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Genetic Screening for Inherited Cancer

Posted on Jun 16, 2015 in Cancer

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What if you knew you would get cancer and the exact type of cancer you would get? For some people, that knowledge can be gained through genetic testing for cancer, allowing them to take steps to prevent the cancer, or at least catch it early.

This type of testing looks for mutations in the genes a person was born with – mutations that researchers now know put a person at high risk of developing certain types of cancer. Often people with these mutated genes have relatives who have developed cancer younger than expected.

“We can do a risk assessment of the entire family. Then, if someone tests positive, we can recommend high-risk screening aimed at catching cancer at the earliest stages and possibly surgical options to prevent someone from developing cancer altogether,” says Lauren Schenck, a genetic counselor at Mills-Peninsula’s Dorothy E. Schneider Cancer Center.

How Common Are Hereditary Cancers?

Most cancers are caused by genetic mutations that occur gradually over the course of our lives. Environmental hazards such as smoking or asbestos can trigger those mutations, but many factors are involved. There’s no way to predict if a person will get one of those cancers.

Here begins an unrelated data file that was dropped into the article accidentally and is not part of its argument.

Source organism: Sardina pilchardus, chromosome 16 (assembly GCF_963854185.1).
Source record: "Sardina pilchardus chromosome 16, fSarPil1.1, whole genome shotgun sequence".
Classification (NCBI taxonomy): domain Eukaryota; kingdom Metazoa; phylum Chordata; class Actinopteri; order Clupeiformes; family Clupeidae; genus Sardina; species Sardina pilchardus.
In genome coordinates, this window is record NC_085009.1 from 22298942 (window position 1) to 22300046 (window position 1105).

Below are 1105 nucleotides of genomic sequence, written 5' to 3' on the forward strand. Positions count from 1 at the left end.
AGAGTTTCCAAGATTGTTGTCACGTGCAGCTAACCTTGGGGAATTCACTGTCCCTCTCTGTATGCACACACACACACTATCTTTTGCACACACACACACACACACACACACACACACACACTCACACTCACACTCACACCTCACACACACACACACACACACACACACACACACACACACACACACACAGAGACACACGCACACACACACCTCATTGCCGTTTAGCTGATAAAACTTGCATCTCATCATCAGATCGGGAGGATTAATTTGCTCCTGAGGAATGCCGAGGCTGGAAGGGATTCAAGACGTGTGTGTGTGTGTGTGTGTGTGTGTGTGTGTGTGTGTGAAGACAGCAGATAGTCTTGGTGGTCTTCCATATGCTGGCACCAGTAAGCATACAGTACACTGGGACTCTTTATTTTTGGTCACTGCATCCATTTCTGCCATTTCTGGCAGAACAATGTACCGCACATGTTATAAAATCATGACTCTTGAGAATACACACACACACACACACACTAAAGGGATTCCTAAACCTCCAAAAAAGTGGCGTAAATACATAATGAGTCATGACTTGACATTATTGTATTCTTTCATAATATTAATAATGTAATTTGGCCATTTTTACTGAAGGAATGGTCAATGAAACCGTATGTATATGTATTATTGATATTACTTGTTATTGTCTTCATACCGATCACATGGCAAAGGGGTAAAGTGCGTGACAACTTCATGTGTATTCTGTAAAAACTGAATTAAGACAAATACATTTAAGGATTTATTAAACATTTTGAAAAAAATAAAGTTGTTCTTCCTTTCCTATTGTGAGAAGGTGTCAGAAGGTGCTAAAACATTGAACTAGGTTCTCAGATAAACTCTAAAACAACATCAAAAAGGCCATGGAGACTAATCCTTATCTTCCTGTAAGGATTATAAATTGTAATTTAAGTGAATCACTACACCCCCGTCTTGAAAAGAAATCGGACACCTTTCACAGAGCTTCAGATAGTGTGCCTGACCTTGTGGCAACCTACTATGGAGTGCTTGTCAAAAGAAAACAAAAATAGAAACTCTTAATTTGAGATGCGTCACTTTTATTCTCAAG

About 5 to 10 percent of cancers are caused by mutated genes we inherit from our parents. If you carry a genetic mutation linked to a specific cancer, your odds of getting that cancer rise to at least 20 percent and as much as nearly 100 percent, depending on the mutation.

Today, genetic testing can spot mutations that put you at risk for many types of cancer, including breast, colon, endometrial, pancreatic, prostate and ovarian cancers, as well as melanoma, diffuse gastric and kidney cancers.

Who Benefits Most From Testing?

Not everyone should be tested, Schenck says. Genetic counseling for cancer most benefits people who have a strong personal or family history of cancer. Signs that you may have a hereditary cancer syndrome include:

  • Early onset of cancer in yourself or a relative, before age 45 or 50
  • Same or related types of cancer in several relatives (such as breast and ovarian)
  • Multiple cancers in yourself or a relative
  • Cancer in several generations of your family

If you test positive for a genetic mutation, you may opt for careful screening, such as a yearly mammogram and breast MRI, or a colonoscopy every year or two. There aren’t good screening options for every type of cancer, but awareness raises the odds that you will detect cancer in its early stages, when treatment works best, Schenck says.